7 responses to “N. T. Wright and John Stott on Different Sides of the Issue

  1. Unbelievable. Either N. T. Wright doesn’t recognize apostasy when he sees it, or he thinks the tide can be turned. He says it’s the latter, but I suspect that he is mistaken.

  2. Perhaps Wright is just being true to his doctrine of the church,🙂 The conservative evangelical covenant strikes me as at best ‘political’ in its timing. There is no new crisis in Anglicanism at the moment, just another expression of differences of opinion that have been present for centuries.

  3. Perhaps. But this looks like a new departure for John Stott, who, if I remember correctly, was criticized by Ian Murray in EVANGELICALISM DIVIDED for remaining “true to his doctrine of the church” and working for reform within the Church of England.

    for His renown,

    JMH

  4. Stephen

    You don’t need ‘a new crisis in Anglicanism’ when you’re facing mini crises on daily basis as many of those who signed the covenant do.

  5. Jim,

    1. I admit that I was a bit suprised by Wright’s tirade. I thought he might be sympathetic even if he did not completely agree or wish to take the same line.

    2. Since coming to the UK, I have changed my mind about Evangelicals in the mainline denominations (Church of England, Church of Scotland). Formerly I held that Evangelicals should leave their liberal denominations, as Martin Lloyd Jones suggested, and start a new denomination. Packer and Stott said disagreed and the majority of Evangelicals opted to stay as well. I now think Packer and Stott were right! In the 1950s about 10% of ministry canidates were Evangelical in the COE. But in the late 1990s that figure was 60%. The tide is turning and the writing is on the wall about the future there. The same thing is happening in the COS and this has had real impacts on Church Polity and Policy and the brakes have been put on several liberal attempts to get same sex relationships okayed. Of course, I think leaving the American Episcopal Church is probably a good idea as they are off the chart, but I still understand why some people opt to stay.

    3. I have also developed a stock standard line when liberals critique evangelical ecclesiology. They often say: “The problem with you Evangelicals is that you don’t have a doctrine of the Church.” My reply always is: “No. The problem with us Evangelicals is that we don’t have YOUR doctrine of the Church!”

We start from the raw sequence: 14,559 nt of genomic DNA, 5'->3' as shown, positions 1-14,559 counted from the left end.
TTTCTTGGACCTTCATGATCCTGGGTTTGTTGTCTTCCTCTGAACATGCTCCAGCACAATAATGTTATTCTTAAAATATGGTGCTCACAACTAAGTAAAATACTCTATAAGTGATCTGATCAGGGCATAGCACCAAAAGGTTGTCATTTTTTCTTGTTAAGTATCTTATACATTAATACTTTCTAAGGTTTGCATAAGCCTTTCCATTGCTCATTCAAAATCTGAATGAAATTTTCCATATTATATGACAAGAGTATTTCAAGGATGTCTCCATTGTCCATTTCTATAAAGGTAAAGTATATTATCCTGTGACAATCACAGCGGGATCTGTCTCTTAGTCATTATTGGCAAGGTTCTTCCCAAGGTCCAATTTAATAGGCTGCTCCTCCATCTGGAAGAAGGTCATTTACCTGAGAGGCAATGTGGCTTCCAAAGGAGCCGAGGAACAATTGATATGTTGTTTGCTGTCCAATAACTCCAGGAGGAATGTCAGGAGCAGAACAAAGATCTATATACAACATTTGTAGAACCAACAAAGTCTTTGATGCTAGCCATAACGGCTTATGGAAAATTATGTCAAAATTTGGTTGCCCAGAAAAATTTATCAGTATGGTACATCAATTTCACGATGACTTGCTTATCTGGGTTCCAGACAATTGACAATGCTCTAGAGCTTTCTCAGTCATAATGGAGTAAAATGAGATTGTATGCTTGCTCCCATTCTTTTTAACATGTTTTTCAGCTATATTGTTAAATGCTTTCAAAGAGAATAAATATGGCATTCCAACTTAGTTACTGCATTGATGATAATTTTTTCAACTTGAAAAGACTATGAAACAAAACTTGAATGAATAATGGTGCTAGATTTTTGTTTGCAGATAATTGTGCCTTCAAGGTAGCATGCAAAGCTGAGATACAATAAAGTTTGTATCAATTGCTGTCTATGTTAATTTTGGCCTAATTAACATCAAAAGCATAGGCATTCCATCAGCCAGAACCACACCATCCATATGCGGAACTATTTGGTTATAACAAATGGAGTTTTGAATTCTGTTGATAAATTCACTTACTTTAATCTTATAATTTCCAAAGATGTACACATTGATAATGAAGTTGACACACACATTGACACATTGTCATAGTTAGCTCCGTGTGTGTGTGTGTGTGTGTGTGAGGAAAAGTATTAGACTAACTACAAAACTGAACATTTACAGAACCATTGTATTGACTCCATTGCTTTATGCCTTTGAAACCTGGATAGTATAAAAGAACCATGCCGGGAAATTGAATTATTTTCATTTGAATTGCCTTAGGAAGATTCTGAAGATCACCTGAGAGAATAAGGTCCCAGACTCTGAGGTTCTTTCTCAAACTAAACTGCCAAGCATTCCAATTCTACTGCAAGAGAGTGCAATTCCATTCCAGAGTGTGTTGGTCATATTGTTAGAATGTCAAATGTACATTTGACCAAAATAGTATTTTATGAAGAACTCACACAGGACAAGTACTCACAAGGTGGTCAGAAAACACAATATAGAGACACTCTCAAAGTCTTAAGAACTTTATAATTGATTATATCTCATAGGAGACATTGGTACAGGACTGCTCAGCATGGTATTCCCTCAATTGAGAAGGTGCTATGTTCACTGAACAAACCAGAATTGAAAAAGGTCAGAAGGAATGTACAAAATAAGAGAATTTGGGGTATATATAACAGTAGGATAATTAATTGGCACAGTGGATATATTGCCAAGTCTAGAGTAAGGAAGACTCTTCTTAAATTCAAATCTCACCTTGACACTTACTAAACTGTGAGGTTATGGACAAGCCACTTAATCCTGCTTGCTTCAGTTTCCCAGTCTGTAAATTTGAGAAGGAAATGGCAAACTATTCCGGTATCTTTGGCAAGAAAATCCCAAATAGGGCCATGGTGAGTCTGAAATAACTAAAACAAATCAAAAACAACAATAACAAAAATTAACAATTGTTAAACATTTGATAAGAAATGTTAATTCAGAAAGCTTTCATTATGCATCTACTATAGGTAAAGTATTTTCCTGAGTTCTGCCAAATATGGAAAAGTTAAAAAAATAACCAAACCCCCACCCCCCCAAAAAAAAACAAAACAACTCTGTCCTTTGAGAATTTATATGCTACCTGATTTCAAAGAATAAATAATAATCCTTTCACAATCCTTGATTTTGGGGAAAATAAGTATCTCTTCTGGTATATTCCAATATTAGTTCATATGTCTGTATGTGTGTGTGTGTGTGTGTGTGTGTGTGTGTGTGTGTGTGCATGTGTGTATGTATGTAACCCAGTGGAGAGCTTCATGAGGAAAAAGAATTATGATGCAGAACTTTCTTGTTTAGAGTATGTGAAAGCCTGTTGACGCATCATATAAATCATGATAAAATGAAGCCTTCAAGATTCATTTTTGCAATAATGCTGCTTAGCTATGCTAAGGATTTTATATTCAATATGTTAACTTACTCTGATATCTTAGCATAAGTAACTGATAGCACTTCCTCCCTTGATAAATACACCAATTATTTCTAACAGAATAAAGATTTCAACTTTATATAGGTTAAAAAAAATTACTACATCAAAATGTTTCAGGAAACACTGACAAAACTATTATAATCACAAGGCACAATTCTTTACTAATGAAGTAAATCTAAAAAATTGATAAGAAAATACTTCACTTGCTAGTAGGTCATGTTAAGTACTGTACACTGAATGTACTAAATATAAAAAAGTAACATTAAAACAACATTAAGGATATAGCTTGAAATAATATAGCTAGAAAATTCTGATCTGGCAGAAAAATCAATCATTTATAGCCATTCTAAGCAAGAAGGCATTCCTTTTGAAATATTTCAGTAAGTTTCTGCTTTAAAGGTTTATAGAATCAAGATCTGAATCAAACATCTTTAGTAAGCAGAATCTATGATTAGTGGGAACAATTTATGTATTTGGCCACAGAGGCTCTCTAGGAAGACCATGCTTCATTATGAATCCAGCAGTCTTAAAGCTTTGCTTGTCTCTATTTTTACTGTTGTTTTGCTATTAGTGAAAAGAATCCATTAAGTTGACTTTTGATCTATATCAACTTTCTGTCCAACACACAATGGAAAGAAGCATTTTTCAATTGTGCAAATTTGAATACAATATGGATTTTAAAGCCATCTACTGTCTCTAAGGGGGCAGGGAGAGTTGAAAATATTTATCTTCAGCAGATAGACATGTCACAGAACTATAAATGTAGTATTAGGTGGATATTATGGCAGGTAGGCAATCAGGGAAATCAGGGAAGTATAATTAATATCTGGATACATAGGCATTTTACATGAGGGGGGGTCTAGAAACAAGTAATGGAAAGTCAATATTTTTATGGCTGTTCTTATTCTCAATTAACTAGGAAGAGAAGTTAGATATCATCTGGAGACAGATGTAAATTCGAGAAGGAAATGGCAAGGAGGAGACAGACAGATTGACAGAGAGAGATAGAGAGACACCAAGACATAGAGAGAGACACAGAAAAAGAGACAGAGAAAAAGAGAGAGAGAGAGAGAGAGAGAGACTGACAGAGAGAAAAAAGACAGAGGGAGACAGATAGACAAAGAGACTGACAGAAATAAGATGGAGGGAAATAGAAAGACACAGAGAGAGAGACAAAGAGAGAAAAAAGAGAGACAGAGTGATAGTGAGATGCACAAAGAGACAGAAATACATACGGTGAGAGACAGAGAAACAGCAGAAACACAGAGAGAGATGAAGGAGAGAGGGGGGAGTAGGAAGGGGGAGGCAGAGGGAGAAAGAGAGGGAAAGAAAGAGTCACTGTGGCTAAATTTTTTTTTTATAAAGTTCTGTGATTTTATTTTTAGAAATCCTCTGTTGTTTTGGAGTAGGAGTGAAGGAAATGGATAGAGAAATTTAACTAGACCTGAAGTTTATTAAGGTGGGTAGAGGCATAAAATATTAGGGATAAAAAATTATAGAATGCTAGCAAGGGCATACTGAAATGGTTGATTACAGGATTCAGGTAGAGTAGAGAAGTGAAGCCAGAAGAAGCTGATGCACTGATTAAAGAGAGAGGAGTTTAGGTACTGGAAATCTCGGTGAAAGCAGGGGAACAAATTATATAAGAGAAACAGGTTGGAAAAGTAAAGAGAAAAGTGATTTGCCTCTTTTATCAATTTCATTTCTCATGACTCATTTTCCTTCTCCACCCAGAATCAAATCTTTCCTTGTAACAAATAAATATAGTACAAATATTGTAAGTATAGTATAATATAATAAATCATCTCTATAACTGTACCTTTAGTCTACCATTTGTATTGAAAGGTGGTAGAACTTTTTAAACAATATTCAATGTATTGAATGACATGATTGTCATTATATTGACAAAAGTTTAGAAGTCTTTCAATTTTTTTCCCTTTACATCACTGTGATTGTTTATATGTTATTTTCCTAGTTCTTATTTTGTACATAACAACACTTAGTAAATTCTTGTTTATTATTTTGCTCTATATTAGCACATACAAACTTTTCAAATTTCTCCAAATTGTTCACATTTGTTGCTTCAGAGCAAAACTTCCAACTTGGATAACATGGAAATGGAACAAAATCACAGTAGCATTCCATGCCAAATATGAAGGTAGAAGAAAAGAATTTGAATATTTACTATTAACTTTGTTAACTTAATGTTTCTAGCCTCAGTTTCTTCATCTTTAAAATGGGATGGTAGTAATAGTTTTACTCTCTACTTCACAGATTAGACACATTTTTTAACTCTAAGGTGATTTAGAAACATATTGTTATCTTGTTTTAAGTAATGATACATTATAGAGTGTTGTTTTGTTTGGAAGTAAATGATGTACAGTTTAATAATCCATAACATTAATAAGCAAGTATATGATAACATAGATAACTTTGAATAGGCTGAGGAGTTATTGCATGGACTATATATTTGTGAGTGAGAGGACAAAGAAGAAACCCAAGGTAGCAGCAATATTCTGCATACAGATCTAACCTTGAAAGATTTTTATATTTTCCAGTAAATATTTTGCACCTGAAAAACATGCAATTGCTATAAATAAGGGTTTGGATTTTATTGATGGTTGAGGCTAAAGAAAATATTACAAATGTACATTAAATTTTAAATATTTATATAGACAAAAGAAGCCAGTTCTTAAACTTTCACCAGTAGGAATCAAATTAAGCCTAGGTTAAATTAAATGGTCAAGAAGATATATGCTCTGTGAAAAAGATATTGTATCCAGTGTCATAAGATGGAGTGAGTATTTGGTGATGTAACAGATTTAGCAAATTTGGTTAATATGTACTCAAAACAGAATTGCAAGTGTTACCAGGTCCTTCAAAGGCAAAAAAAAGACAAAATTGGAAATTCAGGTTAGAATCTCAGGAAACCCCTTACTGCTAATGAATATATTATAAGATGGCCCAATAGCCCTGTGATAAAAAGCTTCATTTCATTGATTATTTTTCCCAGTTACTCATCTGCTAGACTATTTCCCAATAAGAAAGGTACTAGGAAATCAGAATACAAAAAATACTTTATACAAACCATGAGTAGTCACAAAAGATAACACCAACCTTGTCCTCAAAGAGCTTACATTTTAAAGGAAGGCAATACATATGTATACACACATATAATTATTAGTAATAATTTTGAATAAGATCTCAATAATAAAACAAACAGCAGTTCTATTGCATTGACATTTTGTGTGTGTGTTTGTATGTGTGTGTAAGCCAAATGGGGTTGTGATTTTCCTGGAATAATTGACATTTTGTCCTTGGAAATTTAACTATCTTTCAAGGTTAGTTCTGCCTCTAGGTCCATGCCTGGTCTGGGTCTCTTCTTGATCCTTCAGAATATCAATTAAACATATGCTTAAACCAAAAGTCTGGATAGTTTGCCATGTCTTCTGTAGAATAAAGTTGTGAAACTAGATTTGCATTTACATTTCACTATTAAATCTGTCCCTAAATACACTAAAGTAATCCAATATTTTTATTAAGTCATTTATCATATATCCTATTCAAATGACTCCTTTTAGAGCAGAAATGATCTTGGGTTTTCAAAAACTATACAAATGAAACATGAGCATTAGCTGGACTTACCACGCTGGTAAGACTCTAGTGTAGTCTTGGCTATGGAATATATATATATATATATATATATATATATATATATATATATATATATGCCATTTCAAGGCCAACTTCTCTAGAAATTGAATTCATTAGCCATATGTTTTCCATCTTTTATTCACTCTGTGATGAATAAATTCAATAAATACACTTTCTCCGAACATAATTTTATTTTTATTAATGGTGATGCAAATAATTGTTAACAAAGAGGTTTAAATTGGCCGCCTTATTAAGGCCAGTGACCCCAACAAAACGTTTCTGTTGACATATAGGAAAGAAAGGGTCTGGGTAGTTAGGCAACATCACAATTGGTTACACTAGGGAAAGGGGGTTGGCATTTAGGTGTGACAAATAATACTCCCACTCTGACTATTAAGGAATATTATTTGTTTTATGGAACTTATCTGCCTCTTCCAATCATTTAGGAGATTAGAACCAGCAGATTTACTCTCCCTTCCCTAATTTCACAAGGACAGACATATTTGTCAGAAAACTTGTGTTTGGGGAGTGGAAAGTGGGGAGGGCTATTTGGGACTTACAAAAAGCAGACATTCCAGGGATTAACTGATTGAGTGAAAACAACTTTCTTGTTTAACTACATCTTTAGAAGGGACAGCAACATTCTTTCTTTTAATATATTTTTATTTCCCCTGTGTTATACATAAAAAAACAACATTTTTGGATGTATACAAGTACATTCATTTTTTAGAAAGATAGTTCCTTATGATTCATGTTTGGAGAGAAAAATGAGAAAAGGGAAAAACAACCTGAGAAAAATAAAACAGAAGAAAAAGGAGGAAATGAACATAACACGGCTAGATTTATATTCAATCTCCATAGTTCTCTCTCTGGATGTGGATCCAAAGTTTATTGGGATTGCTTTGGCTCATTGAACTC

6. Mike,

    Hearty thanks for this email. I wonder what has prompted Stott to apparently change his mind?

    May the Lord prosper his Word wherever it is preached!

    Jim

  7. Mike, the only reason not to leave the churches you mention is either because you think ‘the tide is turning’, or because you are committed to those churches by conviction or by personal affiliation.

    I think Wright is right to be angry with the conservative evangelicals in his church on this one, because, if they are threatening to leave, on what principle are they going to do so? A change in their convictions, or some pretence that allowing gay (friendly) bishops is the final straw?

    It’s all very murky, and makes me think that the most pragmatic form of church government is probably some form of independency. But, all the current struggles between evangelicals and non-evangelicals in churches persuade me that very few of our leaders hold to a doctrine of church government consistently. At heart, we’re all anabaptists now. Jim’s question about Stott’s change of heart is pertinent.

    As for evangelicals in the CofS, well, I’m not sure any of us really think we can reverse the decline. Many ministers in the CofS may now be evangelical, but there are still very few evangelical churches in the CofS.

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